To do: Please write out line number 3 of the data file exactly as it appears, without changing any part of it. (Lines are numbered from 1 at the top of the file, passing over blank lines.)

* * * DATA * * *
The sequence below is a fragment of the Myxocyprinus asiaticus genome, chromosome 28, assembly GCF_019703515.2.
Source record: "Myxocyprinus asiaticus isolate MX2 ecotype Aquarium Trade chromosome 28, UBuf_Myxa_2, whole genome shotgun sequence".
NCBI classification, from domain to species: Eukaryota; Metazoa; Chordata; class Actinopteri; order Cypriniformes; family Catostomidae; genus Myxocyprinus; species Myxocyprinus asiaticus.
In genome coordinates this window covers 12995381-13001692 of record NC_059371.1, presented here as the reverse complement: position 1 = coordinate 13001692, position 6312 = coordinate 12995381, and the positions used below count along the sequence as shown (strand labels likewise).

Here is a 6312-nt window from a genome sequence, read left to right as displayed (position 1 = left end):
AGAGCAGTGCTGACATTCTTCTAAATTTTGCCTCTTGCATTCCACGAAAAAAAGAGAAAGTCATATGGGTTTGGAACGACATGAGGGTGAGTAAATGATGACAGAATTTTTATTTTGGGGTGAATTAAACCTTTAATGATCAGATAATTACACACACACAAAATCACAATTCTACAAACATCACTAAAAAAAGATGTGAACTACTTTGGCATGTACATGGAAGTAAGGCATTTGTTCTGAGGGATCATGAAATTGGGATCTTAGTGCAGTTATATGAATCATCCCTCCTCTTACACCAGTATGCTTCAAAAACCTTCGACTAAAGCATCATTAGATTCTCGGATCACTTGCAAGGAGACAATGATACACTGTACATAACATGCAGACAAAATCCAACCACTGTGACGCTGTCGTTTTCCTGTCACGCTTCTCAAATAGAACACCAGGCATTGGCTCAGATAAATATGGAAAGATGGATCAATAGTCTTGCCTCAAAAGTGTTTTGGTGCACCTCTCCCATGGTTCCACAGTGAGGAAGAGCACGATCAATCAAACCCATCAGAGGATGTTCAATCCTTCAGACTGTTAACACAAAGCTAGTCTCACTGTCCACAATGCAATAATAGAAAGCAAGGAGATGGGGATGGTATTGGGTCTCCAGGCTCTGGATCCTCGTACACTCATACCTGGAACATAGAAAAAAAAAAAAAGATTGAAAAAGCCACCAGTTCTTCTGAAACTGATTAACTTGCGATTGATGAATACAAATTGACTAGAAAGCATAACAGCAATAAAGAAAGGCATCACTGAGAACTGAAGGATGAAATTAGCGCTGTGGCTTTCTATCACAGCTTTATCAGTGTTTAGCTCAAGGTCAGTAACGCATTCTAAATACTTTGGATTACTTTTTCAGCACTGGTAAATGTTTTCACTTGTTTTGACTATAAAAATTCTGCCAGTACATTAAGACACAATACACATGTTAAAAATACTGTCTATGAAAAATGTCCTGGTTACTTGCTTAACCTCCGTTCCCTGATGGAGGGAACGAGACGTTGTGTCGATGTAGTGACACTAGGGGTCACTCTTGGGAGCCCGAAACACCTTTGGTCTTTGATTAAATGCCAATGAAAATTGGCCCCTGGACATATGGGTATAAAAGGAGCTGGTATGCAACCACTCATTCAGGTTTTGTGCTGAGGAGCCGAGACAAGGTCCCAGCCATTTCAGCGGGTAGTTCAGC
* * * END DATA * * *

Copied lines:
NCBI classification, from domain to species: Eukaryota; Metazoa; Chordata; class Actinopteri; order Cypriniformes; family Catostomidae; genus Myxocyprinus; species Myxocyprinus asiaticus.